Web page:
Recognising that public inquiries have failed to identify public toilets as a state or local funding priority, other ways to raise money to pay for toilets should be urgently considered, such as:

‘Spend a penny’ levies on travel – a one-penny drawn from the price of every train and bus ticket to finance public toilets in the local area. This approach could be tailored to different regions, but as a rough indication of what it could finance in the capital, taking a penny on every London bus and tube journey corresponds to nearly 700 fully funded facilities – more than 20 new public toilets for every borough;

Donations on purchases, building on the success of this tactic by some charities and the successful introduction of a charge for plastic bags;

Sponsored activities and events; or

Tax breaks for major donations to build or sustain a public toilet. • More advertising and optional purchases within public toilets or nearby.

5 – Break down the toilet taboo.

The taboo in discussing the serious aspects of toilet provision should be tackled by raising the profile of the subject, for example:

A conference in collaboration with charities that have sought to publicise the ‘toilet problem’

Inclusion of the issue in fund raising events such as Red Nose Day and sponsored activities for charity, with emphasis on the health and social impact of the lack of provision;

An architectural competition to design the best public toilet in the UK – a ‘convenience’ suitable for our times – which could also serve as a tourist attraction;

A competition to find the best toilet jokes or limericks, to be publicised along with the lack of public toilets.

The toilet taboo has led to a lack of public debate on the importance of this population health issue, and the way it disproportionately disadvantages certain groups, such as older people, women, and those with existing health conditions.

Public health organisations have a responsibility to ensure the health effects of declining provision are publicised more widely, and that public toilets are recognised for their potential role in assisting hygiene, hydration, mobility and exercise.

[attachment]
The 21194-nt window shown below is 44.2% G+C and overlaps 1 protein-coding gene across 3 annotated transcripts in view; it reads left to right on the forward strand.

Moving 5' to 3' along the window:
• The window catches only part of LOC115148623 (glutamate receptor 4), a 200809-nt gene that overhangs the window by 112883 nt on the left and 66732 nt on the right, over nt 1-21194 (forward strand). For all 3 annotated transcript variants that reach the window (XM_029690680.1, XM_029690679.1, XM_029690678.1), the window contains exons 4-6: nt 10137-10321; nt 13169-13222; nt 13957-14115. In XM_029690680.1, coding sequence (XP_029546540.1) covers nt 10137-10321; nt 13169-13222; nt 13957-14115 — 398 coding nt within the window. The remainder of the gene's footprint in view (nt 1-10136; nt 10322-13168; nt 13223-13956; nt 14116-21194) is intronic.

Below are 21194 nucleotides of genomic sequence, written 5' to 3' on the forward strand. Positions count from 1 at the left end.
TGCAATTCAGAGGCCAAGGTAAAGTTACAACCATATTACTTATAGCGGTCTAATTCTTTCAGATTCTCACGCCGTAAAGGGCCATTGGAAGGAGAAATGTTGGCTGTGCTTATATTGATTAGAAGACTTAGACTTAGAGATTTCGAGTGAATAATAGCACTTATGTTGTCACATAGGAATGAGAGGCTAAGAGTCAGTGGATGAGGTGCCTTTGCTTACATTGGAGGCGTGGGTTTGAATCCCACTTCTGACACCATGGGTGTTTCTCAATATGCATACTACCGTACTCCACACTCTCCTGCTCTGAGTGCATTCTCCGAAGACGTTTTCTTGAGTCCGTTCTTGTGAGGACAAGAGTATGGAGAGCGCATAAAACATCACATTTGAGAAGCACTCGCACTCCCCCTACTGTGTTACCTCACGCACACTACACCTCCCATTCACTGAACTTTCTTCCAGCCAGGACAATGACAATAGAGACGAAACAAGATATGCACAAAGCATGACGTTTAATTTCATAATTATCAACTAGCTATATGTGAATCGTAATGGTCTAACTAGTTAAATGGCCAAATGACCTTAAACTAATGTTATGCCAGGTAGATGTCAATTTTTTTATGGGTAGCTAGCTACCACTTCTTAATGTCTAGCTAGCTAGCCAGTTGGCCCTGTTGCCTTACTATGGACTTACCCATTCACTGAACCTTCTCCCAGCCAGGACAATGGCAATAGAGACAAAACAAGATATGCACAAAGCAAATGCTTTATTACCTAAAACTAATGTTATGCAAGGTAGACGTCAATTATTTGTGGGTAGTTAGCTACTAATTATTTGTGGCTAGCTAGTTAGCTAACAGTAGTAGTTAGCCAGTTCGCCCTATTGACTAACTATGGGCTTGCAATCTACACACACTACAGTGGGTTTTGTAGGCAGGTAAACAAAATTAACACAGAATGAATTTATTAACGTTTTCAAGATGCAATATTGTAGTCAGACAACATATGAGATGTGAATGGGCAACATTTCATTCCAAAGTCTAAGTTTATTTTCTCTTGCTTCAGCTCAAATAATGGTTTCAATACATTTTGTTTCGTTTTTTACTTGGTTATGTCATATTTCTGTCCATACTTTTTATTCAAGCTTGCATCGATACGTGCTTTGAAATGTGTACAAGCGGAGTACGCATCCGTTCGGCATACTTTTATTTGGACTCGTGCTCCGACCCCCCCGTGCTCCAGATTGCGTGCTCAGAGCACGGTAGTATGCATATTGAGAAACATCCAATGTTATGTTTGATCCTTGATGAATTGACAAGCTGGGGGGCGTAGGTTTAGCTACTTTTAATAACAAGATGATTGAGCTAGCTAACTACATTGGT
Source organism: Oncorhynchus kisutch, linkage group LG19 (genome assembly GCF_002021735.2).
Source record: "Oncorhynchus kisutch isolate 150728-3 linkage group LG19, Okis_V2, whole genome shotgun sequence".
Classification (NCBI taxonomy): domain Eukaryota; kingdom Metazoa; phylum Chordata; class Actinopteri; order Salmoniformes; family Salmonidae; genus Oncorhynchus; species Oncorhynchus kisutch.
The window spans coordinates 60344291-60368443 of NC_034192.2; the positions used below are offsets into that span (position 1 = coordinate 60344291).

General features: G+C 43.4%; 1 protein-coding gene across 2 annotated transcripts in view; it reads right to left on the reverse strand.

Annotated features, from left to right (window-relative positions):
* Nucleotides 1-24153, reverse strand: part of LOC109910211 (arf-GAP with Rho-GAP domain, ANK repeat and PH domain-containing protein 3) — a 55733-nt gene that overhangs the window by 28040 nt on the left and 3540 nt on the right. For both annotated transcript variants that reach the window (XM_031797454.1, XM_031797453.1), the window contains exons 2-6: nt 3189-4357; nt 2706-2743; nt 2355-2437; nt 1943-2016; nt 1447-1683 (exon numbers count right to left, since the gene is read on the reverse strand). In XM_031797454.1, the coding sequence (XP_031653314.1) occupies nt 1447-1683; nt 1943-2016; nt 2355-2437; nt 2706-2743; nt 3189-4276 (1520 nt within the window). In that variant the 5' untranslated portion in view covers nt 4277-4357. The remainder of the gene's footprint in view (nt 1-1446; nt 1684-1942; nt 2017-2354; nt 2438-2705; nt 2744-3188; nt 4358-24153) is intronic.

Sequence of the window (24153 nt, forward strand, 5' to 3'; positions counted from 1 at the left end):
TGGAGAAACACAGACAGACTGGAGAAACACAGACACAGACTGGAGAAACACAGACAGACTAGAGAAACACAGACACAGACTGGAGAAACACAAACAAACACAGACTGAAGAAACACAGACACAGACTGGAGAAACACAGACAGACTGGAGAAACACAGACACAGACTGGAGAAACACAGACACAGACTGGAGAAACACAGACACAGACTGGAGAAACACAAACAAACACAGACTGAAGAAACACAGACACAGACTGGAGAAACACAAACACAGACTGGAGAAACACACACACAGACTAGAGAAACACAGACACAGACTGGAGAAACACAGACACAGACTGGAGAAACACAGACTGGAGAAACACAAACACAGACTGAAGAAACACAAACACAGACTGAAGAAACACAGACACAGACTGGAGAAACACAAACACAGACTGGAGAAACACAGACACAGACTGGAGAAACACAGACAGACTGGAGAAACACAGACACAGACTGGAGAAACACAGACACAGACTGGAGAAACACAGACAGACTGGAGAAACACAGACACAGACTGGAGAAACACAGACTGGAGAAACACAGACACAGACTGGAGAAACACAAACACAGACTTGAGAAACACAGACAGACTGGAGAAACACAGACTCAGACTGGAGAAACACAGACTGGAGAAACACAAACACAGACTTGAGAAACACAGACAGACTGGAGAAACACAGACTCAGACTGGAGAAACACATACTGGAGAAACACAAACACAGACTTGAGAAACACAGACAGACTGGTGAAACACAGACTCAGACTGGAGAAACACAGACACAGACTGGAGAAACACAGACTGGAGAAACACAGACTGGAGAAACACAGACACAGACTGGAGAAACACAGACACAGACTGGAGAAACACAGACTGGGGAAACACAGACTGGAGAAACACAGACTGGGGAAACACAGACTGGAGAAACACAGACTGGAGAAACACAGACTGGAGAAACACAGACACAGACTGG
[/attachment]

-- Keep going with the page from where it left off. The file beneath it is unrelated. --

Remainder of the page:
All strategies and reports on obesity or physical activity to include reference to or recommendations on the levels of public toilet provision in parks and public areas.

Health aspects of deliberate dehydration or inadequate provision for those with greater need should be highlighted in reports on health and disability.

Shirley Cramer, Chief Executive, RSPH, said: “Our report highlights that the dwindling public toilet numbers in recent years is a threat to health, mobility, and equality that we cannot afford to ignore.

“As is so often the case in this country, it is a health burden that falls disproportionately on already disadvantaged groups.

“Standing in the way of this necessary and serious policy discussion is a stubbornly persistent ‘toilet taboo’, a decade of cuts to local authorities, and an increasingly ingrained notion that public toilets are merely a ‘nice-to-have’.

“Public toilets are no luxury: it’s high time we begin to see them as basic and essential parts of the community – just like pavements and street lights – that enable people to benefit from and engage with their surroundings.

“It is deeply concerning that amidst a national obesity crisis, at a time when public health policy is to encourage outdoor exercise, our declining public toilet provision is in fact encouraging more people to stay indoors.”

To read the full report, click here.